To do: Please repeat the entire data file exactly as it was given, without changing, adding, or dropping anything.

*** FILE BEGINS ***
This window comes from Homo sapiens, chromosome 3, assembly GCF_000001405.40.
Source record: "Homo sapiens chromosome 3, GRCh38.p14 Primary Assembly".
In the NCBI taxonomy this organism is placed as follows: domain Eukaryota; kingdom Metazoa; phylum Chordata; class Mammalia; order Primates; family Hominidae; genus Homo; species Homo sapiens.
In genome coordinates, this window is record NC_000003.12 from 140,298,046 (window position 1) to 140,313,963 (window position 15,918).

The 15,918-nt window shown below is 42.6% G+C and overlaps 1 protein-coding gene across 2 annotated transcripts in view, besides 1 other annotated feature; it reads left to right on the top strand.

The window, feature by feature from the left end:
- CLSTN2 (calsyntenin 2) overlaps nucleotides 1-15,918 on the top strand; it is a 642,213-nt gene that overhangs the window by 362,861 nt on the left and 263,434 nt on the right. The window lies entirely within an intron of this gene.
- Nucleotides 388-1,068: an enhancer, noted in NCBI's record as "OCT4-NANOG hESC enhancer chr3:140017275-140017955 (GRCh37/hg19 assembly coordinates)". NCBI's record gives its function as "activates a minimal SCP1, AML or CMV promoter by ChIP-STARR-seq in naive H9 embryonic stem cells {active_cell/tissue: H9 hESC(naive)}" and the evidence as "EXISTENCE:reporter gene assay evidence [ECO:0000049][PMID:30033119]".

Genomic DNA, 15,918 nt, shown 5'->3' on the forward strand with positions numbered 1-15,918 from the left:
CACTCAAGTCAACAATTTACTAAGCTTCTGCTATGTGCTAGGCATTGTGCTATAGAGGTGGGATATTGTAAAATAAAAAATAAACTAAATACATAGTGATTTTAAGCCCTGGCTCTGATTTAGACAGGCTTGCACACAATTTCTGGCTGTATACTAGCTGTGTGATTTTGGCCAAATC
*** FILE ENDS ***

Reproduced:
This window comes from Homo sapiens, chromosome 3, assembly GCF_000001405.40.
Source record: "Homo sapiens chromosome 3, GRCh38.p14 Primary Assembly".
In the NCBI taxonomy this organism is placed as follows: domain Eukaryota; kingdom Metazoa; phylum Chordata; class Mammalia; order Primates; family Hominidae; genus Homo; species Homo sapiens.
In genome coordinates, this window is record NC_000003.12 from 140,298,046 (window position 1) to 140,313,963 (window position 15,918).

The 15,918-nt window shown below is 42.6% G+C and overlaps 1 protein-coding gene across 2 annotated transcripts in view, besides 1 other annotated feature; it reads left to right on the top strand.

The window, feature by feature from the left end:
- CLSTN2 (calsyntenin 2) overlaps nucleotides 1-15,918 on the top strand; it is a 642,213-nt gene that overhangs the window by 362,861 nt on the left and 263,434 nt on the right. The window lies entirely within an intron of this gene.
- Nucleotides 388-1,068: an enhancer, noted in NCBI's record as "OCT4-NANOG hESC enhancer chr3:140017275-140017955 (GRCh37/hg19 assembly coordinates)". NCBI's record gives its function as "activates a minimal SCP1, AML or CMV promoter by ChIP-STARR-seq in naive H9 embryonic stem cells {active_cell/tissue: H9 hESC(naive)}" and the evidence as "EXISTENCE:reporter gene assay evidence [ECO:0000049][PMID:30033119]".

Genomic DNA, 15,918 nt, shown 5'->3' on the forward strand with positions numbered 1-15,918 from the left:
CACTCAAGTCAACAATTTACTAAGCTTCTGCTATGTGCTAGGCATTGTGCTATAGAGGTGGGATATTGTAAAATAAAAAATAAACTAAATACATAGTGATTTTAAGCCCTGGCTCTGATTTAGACAGGCTTGCACACAATTTCTGGCTGTATACTAGCTGTGTGATTTTGGCCAAATC